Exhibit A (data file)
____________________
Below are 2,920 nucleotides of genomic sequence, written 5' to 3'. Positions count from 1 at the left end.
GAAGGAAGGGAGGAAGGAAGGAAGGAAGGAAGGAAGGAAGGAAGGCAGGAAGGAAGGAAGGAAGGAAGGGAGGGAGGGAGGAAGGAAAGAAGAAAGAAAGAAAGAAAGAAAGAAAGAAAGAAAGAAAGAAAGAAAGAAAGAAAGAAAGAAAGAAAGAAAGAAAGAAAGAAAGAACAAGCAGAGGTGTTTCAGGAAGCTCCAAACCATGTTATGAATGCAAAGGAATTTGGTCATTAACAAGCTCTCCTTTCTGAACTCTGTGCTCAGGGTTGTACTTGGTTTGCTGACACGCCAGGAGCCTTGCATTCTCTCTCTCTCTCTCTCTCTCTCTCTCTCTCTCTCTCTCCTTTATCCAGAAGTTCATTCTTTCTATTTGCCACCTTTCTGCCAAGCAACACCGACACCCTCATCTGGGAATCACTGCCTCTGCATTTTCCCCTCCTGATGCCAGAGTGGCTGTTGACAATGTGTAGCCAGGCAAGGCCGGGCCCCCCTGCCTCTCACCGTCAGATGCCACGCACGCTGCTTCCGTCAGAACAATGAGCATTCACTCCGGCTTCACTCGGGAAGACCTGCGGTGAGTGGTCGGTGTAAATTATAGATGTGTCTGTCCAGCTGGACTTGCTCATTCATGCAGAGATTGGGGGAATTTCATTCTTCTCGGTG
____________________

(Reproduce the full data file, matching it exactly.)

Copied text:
Below are 2,920 nucleotides of genomic sequence, written 5' to 3'. Positions count from 1 at the left end.
GAAGGAAGGGAGGAAGGAAGGAAGGAAGGAAGGAAGGAAGGAAGGCAGGAAGGAAGGAAGGAAGGAAGGGAGGGAGGGAGGAAGGAAAGAAGAAAGAAAGAAAGAAAGAAAGAAAGAAAGAAAGAAAGAAAGAAAGAAAGAAAGAAAGAAAGAAAGAAAGAAAGAAAGAAAGAACAAGCAGAGGTGTTTCAGGAAGCTCCAAACCATGTTATGAATGCAAAGGAATTTGGTCATTAACAAGCTCTCCTTTCTGAACTCTGTGCTCAGGGTTGTACTTGGTTTGCTGACACGCCAGGAGCCTTGCATTCTCTCTCTCTCTCTCTCTCTCTCTCTCTCTCTCTCTCTCCTTTATCCAGAAGTTCATTCTTTCTATTTGCCACCTTTCTGCCAAGCAACACCGACACCCTCATCTGGGAATCACTGCCTCTGCATTTTCCCCTCCTGATGCCAGAGTGGCTGTTGACAATGTGTAGCCAGGCAAGGCCGGGCCCCCCTGCCTCTCACCGTCAGATGCCACGCACGCTGCTTCCGTCAGAACAATGAGCATTCACTCCGGCTTCACTCGGGAAGACCTGCGGTGAGTGGTCGGTGTAAATTATAGATGTGTCTGTCCAGCTGGACTTGCTCATTCATGCAGAGATTGGGGGAATTTCATTCTTCTCGGTG